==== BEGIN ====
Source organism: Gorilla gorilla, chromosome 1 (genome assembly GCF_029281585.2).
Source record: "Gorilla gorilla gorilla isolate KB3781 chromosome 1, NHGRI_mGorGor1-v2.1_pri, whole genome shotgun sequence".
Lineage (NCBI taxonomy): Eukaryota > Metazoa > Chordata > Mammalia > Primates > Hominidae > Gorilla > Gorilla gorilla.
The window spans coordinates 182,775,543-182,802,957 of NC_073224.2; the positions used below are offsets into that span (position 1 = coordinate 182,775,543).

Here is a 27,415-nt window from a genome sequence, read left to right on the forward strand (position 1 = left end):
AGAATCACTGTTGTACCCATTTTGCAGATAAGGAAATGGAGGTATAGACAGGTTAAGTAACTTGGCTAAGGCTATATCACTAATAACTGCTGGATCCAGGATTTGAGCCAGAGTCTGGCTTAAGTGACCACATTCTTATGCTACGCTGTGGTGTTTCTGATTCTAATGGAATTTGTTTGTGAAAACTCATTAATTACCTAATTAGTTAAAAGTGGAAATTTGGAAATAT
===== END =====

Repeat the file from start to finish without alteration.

Source organism: Gorilla gorilla, chromosome 1 (genome assembly GCF_029281585.2).
Source record: "Gorilla gorilla gorilla isolate KB3781 chromosome 1, NHGRI_mGorGor1-v2.1_pri, whole genome shotgun sequence".
Lineage (NCBI taxonomy): Eukaryota > Metazoa > Chordata > Mammalia > Primates > Hominidae > Gorilla > Gorilla gorilla.
The window spans coordinates 182,775,543-182,802,957 of NC_073224.2; the positions used below are offsets into that span (position 1 = coordinate 182,775,543).

Here is a 27,415-nt window from a genome sequence, read left to right on the forward strand (position 1 = left end):
AGAATCACTGTTGTACCCATTTTGCAGATAAGGAAATGGAGGTATAGACAGGTTAAGTAACTTGGCTAAGGCTATATCACTAATAACTGCTGGATCCAGGATTTGAGCCAGAGTCTGGCTTAAGTGACCACATTCTTATGCTACGCTGTGGTGTTTCTGATTCTAATGGAATTTGTTTGTGAAAACTCATTAATTACCTAATTAGTTAAAAGTGGAAATTTGGAAATAT